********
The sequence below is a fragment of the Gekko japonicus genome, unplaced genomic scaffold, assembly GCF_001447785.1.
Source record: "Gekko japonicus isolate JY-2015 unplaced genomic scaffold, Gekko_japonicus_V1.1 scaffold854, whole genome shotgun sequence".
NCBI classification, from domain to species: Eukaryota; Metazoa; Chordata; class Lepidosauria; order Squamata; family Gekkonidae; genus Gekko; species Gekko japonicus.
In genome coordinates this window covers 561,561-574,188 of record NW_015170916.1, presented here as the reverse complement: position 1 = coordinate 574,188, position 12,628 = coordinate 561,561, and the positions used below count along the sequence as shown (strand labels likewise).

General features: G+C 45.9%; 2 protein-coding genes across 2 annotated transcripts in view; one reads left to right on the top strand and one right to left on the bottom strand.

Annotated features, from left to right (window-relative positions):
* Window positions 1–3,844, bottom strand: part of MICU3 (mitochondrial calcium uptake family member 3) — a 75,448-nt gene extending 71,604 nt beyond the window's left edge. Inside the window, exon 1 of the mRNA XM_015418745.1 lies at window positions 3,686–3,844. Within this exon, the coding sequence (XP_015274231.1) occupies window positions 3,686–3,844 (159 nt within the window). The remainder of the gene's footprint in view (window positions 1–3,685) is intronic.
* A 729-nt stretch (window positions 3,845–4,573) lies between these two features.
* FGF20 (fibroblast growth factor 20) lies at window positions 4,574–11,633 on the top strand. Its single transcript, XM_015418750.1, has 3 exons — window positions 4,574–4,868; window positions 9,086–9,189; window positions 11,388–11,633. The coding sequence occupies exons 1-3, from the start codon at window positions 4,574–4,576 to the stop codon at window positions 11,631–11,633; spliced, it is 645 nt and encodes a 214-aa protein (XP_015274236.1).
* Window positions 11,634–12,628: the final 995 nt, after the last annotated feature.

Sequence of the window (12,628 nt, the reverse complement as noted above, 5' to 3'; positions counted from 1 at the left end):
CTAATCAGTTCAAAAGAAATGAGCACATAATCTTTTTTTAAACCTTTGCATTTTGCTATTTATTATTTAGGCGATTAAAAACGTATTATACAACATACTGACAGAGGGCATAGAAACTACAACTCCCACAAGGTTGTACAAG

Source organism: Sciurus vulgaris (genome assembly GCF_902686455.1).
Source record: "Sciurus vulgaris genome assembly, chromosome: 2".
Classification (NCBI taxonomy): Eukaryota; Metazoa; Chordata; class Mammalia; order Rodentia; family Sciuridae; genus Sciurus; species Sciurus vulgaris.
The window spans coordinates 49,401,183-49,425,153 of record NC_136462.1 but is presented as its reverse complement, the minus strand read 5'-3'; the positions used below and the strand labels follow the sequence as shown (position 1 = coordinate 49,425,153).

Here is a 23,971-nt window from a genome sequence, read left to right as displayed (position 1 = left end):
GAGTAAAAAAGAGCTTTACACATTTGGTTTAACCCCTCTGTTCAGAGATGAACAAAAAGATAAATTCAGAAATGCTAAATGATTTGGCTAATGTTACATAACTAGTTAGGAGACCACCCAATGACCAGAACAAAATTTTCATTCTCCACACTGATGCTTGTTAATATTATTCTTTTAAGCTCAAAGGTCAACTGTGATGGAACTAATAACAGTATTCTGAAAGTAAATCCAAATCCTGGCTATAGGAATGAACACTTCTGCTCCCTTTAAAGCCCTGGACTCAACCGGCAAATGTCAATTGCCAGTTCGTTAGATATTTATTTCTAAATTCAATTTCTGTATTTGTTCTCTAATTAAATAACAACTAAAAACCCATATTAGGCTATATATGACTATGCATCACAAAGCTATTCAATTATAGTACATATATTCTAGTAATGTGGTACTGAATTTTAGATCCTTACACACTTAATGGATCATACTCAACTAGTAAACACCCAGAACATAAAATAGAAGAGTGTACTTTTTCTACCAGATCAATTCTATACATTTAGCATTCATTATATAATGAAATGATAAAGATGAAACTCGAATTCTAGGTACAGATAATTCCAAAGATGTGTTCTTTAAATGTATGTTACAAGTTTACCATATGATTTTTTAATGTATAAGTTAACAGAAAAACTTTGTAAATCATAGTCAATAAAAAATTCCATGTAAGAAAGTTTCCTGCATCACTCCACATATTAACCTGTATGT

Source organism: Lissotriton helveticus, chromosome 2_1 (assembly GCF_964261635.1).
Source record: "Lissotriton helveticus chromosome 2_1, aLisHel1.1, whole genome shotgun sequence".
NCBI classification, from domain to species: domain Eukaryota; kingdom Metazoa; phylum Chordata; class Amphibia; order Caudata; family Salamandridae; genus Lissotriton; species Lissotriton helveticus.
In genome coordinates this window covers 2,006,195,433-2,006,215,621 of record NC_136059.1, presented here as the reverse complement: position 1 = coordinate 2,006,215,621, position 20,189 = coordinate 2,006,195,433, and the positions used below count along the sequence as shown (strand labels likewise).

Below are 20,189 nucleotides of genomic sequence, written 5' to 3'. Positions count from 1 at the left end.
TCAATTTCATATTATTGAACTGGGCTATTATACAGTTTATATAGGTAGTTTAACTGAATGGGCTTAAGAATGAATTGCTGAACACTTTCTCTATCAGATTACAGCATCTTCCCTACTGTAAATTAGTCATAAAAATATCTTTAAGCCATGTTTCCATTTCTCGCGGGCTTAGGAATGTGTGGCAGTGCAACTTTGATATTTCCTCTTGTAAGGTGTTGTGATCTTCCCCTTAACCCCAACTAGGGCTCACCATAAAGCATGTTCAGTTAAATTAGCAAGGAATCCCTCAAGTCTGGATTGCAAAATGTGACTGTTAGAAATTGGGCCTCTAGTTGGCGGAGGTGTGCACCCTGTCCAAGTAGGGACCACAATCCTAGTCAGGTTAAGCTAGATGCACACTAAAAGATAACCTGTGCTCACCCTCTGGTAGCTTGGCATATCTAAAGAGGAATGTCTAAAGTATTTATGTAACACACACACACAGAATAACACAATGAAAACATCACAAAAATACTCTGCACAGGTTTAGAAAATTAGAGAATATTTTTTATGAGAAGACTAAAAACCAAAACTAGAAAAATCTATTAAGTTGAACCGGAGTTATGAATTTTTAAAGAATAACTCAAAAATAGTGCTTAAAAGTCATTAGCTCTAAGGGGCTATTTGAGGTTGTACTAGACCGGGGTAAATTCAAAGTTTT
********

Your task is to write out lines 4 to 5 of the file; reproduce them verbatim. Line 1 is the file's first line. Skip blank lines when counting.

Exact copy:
In genome coordinates this window covers 561,561-574,188 of record NW_015170916.1, presented here as the reverse complement: position 1 = coordinate 574,188, position 12,628 = coordinate 561,561, and the positions used below count along the sequence as shown (strand labels likewise).

General features: G+C 45.9%; 2 protein-coding genes across 2 annotated transcripts in view; one reads left to right on the top strand and one right to left on the bottom strand.